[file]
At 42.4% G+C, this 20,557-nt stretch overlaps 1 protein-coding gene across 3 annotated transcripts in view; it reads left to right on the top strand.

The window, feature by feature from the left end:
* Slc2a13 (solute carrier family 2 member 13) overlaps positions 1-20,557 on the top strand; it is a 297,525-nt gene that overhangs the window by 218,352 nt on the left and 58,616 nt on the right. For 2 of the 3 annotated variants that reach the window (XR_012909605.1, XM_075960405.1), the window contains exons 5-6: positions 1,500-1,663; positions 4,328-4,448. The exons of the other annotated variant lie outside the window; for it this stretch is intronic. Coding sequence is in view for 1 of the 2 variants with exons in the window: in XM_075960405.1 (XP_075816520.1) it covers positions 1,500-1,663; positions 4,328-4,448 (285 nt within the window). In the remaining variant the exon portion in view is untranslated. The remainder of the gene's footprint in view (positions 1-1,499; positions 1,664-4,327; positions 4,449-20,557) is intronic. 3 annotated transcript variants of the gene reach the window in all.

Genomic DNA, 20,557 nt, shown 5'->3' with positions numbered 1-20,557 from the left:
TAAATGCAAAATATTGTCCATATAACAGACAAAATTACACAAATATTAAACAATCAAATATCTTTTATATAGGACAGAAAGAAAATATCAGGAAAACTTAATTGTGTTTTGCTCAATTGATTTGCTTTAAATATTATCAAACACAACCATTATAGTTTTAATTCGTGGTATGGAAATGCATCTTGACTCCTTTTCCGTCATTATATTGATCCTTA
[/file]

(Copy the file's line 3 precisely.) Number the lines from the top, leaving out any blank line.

* Slc2a13 (solute carrier family 2 member 13) overlaps positions 1-20,557 on the top strand; it is a 297,525-nt gene that overhangs the window by 218,352 nt on the left and 58,616 nt on the right. For 2 of the 3 annotated variants that reach the window (XR_012909605.1, XM_075960405.1), the window contains exons 5-6: positions 1,500-1,663; positions 4,328-4,448. The exons of the other annotated variant lie outside the window; for it this stretch is intronic. Coding sequence is in view for 1 of the 2 variants with exons in the window: in XM_075960405.1 (XP_075816520.1) it covers positions 1,500-1,663; positions 4,328-4,448 (285 nt within the window). In the remaining variant the exon portion in view is untranslated. The remainder of the gene's footprint in view (positions 1-1,499; positions 1,664-4,327; positions 4,449-20,557) is intronic. 3 annotated transcript variants of the gene reach the window in all.